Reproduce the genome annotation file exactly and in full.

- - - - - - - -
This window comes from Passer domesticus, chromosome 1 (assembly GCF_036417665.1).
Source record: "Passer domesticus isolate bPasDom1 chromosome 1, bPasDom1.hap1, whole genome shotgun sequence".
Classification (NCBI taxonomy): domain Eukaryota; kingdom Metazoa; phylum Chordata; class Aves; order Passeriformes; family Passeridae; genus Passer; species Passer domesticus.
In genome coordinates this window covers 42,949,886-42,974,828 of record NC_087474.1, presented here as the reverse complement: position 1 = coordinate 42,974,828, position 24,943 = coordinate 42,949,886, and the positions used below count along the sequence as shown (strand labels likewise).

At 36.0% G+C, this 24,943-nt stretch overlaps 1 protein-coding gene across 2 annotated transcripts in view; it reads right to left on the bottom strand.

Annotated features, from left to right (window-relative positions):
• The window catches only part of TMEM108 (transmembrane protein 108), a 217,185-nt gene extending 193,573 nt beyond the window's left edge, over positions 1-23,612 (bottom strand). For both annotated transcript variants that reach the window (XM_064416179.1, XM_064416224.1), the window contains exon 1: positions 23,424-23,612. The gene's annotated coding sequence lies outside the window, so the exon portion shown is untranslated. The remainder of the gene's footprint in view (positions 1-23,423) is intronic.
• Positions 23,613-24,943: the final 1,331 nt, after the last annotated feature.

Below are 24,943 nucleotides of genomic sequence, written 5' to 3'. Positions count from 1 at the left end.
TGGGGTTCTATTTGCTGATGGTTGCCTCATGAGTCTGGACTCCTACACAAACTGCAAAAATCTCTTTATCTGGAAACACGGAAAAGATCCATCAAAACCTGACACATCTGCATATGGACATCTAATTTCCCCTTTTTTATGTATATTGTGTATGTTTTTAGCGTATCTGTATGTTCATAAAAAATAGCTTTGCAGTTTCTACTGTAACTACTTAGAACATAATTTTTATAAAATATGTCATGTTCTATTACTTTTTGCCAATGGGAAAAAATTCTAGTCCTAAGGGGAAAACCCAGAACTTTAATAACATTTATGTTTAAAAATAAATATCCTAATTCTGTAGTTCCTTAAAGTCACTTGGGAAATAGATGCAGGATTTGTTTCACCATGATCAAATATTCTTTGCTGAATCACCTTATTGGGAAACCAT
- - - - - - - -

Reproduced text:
This window comes from Passer domesticus, chromosome 1 (assembly GCF_036417665.1).
Source record: "Passer domesticus isolate bPasDom1 chromosome 1, bPasDom1.hap1, whole genome shotgun sequence".
Classification (NCBI taxonomy): domain Eukaryota; kingdom Metazoa; phylum Chordata; class Aves; order Passeriformes; family Passeridae; genus Passer; species Passer domesticus.
In genome coordinates this window covers 42,949,886-42,974,828 of record NC_087474.1, presented here as the reverse complement: position 1 = coordinate 42,974,828, position 24,943 = coordinate 42,949,886, and the positions used below count along the sequence as shown (strand labels likewise).

At 36.0% G+C, this 24,943-nt stretch overlaps 1 protein-coding gene across 2 annotated transcripts in view; it reads right to left on the bottom strand.

Annotated features, from left to right (window-relative positions):
• The window catches only part of TMEM108 (transmembrane protein 108), a 217,185-nt gene extending 193,573 nt beyond the window's left edge, over positions 1-23,612 (bottom strand). For both annotated transcript variants that reach the window (XM_064416179.1, XM_064416224.1), the window contains exon 1: positions 23,424-23,612. The gene's annotated coding sequence lies outside the window, so the exon portion shown is untranslated. The remainder of the gene's footprint in view (positions 1-23,423) is intronic.
• Positions 23,613-24,943: the final 1,331 nt, after the last annotated feature.

Below are 24,943 nucleotides of genomic sequence, written 5' to 3'. Positions count from 1 at the left end.
TGGGGTTCTATTTGCTGATGGTTGCCTCATGAGTCTGGACTCCTACACAAACTGCAAAAATCTCTTTATCTGGAAACACGGAAAAGATCCATCAAAACCTGACACATCTGCATATGGACATCTAATTTCCCCTTTTTTATGTATATTGTGTATGTTTTTAGCGTATCTGTATGTTCATAAAAAATAGCTTTGCAGTTTCTACTGTAACTACTTAGAACATAATTTTTATAAAATATGTCATGTTCTATTACTTTTTGCCAATGGGAAAAAATTCTAGTCCTAAGGGGAAAACCCAGAACTTTAATAACATTTATGTTTAAAAATAAATATCCTAATTCTGTAGTTCCTTAAAGTCACTTGGGAAATAGATGCAGGATTTGTTTCACCATGATCAAATATTCTTTGCTGAATCACCTTATTGGGAAACCAT